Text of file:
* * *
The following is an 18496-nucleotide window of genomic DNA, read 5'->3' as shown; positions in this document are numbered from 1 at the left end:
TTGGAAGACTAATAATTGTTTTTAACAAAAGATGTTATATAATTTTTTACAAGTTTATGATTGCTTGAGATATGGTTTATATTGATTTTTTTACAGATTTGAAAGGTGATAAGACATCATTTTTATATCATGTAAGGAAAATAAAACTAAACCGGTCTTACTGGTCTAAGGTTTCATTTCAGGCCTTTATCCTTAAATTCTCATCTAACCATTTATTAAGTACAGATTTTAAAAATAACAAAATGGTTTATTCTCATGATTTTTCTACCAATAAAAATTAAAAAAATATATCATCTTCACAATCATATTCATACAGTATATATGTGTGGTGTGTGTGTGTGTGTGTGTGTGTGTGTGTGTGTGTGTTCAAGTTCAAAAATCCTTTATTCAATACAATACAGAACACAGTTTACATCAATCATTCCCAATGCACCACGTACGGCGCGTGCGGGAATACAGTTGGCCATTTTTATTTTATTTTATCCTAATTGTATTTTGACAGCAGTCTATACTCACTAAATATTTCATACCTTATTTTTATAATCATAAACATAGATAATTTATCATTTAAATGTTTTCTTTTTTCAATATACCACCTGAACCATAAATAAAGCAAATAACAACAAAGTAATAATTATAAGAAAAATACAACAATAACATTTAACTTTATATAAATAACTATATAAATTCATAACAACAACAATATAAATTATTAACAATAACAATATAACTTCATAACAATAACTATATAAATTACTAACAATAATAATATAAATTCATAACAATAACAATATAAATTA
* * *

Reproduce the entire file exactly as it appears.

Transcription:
The following is an 18496-nucleotide window of genomic DNA, read 5'->3' as shown; positions in this document are numbered from 1 at the left end:
TTGGAAGACTAATAATTGTTTTTAACAAAAGATGTTATATAATTTTTTACAAGTTTATGATTGCTTGAGATATGGTTTATATTGATTTTTTTACAGATTTGAAAGGTGATAAGACATCATTTTTATATCATGTAAGGAAAATAAAACTAAACCGGTCTTACTGGTCTAAGGTTTCATTTCAGGCCTTTATCCTTAAATTCTCATCTAACCATTTATTAAGTACAGATTTTAAAAATAACAAAATGGTTTATTCTCATGATTTTTCTACCAATAAAAATTAAAAAAATATATCATCTTCACAATCATATTCATACAGTATATATGTGTGGTGTGTGTGTGTGTGTGTGTGTGTGTGTGTGTGTGTGTTCAAGTTCAAAAATCCTTTATTCAATACAATACAGAACACAGTTTACATCAATCATTCCCAATGCACCACGTACGGCGCGTGCGGGAATACAGTTGGCCATTTTTATTTTATTTTATCCTAATTGTATTTTGACAGCAGTCTATACTCACTAAATATTTCATACCTTATTTTTATAATCATAAACATAGATAATTTATCATTTAAATGTTTTCTTTTTTCAATATACCACCTGAACCATAAATAAAGCAAATAACAACAAAGTAATAATTATAAGAAAAATACAACAATAACATTTAACTTTATATAAATAACTATATAAATTCATAACAACAACAATATAAATTATTAACAATAACAATATAACTTCATAACAATAACTATATAAATTACTAACAATAATAATATAAATTCATAACAATAACAATATAAATTA